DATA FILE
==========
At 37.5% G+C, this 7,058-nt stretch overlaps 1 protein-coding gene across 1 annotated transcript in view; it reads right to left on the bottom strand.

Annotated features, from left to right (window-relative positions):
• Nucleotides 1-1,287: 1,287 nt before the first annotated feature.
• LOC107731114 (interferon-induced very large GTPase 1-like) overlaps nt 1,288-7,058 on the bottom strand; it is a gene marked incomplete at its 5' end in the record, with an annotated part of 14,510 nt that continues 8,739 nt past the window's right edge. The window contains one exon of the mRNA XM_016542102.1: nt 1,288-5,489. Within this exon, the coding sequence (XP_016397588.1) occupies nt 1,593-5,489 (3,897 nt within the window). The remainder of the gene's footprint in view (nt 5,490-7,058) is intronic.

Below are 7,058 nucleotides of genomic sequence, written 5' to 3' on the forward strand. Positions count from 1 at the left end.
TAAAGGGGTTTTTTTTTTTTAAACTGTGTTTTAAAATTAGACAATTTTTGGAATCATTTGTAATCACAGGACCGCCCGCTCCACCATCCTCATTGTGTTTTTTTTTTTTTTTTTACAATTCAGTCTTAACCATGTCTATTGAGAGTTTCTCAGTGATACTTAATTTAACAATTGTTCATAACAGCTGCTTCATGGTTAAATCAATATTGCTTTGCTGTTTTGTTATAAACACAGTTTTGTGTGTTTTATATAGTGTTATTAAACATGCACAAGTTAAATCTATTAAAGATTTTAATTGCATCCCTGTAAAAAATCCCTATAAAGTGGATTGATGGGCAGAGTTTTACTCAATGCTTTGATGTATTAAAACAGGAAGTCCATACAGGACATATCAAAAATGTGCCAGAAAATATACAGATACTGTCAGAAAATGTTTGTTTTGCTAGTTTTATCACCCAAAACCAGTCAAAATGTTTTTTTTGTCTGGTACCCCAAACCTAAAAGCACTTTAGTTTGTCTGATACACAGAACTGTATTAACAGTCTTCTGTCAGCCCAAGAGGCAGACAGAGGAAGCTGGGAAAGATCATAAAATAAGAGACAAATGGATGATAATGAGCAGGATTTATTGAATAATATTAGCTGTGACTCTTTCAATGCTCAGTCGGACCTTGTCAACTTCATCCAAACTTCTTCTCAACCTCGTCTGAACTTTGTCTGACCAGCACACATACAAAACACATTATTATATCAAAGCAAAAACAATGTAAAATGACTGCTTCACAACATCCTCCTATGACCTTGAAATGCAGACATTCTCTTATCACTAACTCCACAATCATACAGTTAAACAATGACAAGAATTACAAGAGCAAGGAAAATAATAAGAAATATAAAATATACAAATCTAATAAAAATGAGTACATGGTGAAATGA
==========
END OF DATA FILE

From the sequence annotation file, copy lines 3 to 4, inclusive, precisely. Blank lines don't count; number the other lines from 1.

• Nucleotides 1-1,287: 1,287 nt before the first annotated feature.
• LOC107731114 (interferon-induced very large GTPase 1-like) overlaps nt 1,288-7,058 on the bottom strand; it is a gene marked incomplete at its 5' end in the record, with an annotated part of 14,510 nt that continues 8,739 nt past the window's right edge. The window contains one exon of the mRNA XM_016542102.1: nt 1,288-5,489. Within this exon, the coding sequence (XP_016397588.1) occupies nt 1,593-5,489 (3,897 nt within the window). The remainder of the gene's footprint in view (nt 5,490-7,058) is intronic.